Monday, July 8, 2013

Why FBC Farmersville Is Taking a Bus to Stand4Life: Thoughts about Political Engagement for Churches

I've served as a pastor at FBC Farmersville for 14 years. Those 14 years have witnessed some of the greatest political turbulence of my lifetime. Many of those political issues—Obamacare, Same-Sex Marriage, the Religious Freedom Restoration Act—have had direct and significant impact upon my church or my personal exercise of my faith. And yet, in all of those years, I've never involved our congregation in any sort of a political (or even quasi-political) rally.

Until tonight.

Tonight the FBC Farmersville church bus will take a group down to Austin, TX, to the Texas Values Stand4Life Rally at 7:00 PM. I've invited people to go using the church mailing list. I've taken precious time out of the Sunday morning worship service to promote this event. I'm all-in.

I don't see this as any sort of a watershed event by which I've come to "see the light," such that now I'm going to become much more political as a pastor. I'm not changing in any way that I can perceive. It's just that this particular event at this particular moment compels me to become involved in ways that past events have not.

  1. Abortion is different from a lot of other issues. I wouldn't take a bus down to Austin to defend our tax exemption, for example. But abortion is a life-or-death question on which it is required that people stand up in defense of the weak and powerless. I, in my reading of Old and New Testaments, believe that I am commanded to be one of the people who does that. Those commands do not represent a special calling for me; they are binding upon all disciples. We cannot turn a blind eye to this issue while claiming to be following the way of Christ.

  2. This is a chance to do something positive rather than negative. Yes, it is possible that the two "groups" will clash in Austin tonight, but Bart Barber and FBC Farmersville will not be a part of that. Will. Not.

    I'm not going to Austin for the purpose of "defeating" anyone, although victory for this cause will unfortunately mean the defeat of people who are determined to serve on the side of evil. My purpose in going is simply to provide positive support. I know Jodie Laubenburg, for example, and she is one of the sponsors of HB2. She is sponsoring this legislation because she believes that she is called to use her influence as a Representative in the State House to do good. She is trying to stand up and abate the unrelenting slaughter of babies that is being perpetuated all around us.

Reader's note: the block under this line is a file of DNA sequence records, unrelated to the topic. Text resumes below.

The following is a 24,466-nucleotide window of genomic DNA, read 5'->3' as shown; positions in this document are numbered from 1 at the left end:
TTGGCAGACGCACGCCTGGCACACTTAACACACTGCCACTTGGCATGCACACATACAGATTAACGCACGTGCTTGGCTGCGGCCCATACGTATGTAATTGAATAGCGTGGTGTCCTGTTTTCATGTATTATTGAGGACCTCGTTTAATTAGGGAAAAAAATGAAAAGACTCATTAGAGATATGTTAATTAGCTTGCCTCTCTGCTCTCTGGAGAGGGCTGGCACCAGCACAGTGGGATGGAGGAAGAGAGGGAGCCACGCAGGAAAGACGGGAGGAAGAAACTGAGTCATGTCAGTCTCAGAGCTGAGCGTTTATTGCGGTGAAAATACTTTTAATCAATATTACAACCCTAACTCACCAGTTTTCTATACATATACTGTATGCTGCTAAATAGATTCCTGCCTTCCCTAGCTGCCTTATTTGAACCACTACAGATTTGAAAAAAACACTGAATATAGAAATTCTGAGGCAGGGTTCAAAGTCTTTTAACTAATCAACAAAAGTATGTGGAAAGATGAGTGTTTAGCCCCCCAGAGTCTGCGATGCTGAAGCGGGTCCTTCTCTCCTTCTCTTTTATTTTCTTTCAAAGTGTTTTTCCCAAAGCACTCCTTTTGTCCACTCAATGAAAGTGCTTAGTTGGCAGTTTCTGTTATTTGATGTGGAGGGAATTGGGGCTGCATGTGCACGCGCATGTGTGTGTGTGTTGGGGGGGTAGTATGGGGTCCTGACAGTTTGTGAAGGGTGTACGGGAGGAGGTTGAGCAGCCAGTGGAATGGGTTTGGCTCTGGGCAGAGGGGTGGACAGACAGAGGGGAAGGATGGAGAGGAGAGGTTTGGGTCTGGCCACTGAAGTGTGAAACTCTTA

Along the way, she's being opposed and vilified and caricatured. The pro-infanticide legions are not failing to stand up against her. Will anyone stand up to support her? To encourage her? To let her know that she's doing the right thing? To give her that shot in the arm that will sustain her in the struggle?

    We will. That's why we're going.

    And we're likewise hoping to support Scott Turner and Craig Estes, who (after redistricting) now represent the people of FBC Farmersville in Austin. They are human beings. Like any of us, they could grow weary in doing good. They need encouragement, and we hope to give it to them.

  3. After what happened in the State Senate chamber last time, this is a question of justice and the rule of law. Mob rule is not a pretty thing. When legislation is passed by due process but shouted down by a few bitter, angry liberals, then chaos has won the day over civility. This special session of the Texas Legislature is not just about abortion—it's about having a functioning and peaceful system of government. It is imperative that this bill pass, just as it already really did, so that no group will be encouraged to throw the sort of juvenile hissy-fit that Wendy Davis and her henchmen threw down in Austin a couple of weeks ago.

And so, in just two hours we will board the bus and depart for Austin. If you're going, too, I'd be delighted to see you there. If not, and if you are a Texan, I hope you'll take a moment in your own way (by telephone, Internet, or even an old-fashioned letter), to speak a good and kindly word to a member of the State Legislature who is laboring in the face of tremendous pressure to defend innocent life in our state.


Joe Blackmon said...

First of all, I commend you for leading your church to do this.

Secondly, all Christians only vote anti-abortion all the time. The reason we have this problem now and that abortion rights are not being restritcted more on the federal level is because some people call themselves Christians but had the gall to vote for Obama.

Finally, there is the old, tired argument by some of those people that they just put some things as a higher priority than abortion--like socialist government handout programs and amnesty for illegal aliens (i.e. immigration reform). They can place those as a higher prioity than abortion if they want to. As for me, I'll place abortion as a higher priority--just like God does.

R. L. Vaughn said...

Enjoyed reading of the decision of you and your church. I am pleased for all the support this received one way or another, and that the state of Texas has now passed a more restrictive abortion laws. I was frustrated by the mob that shouted this down the first time. I can see that they maybe accomplished two things: (1) felt "good" about themselves for throwing a "hissy-fit" instead of acting like adults, and (2) delayed the inevitable and cost the taxpayers of the state of Texas.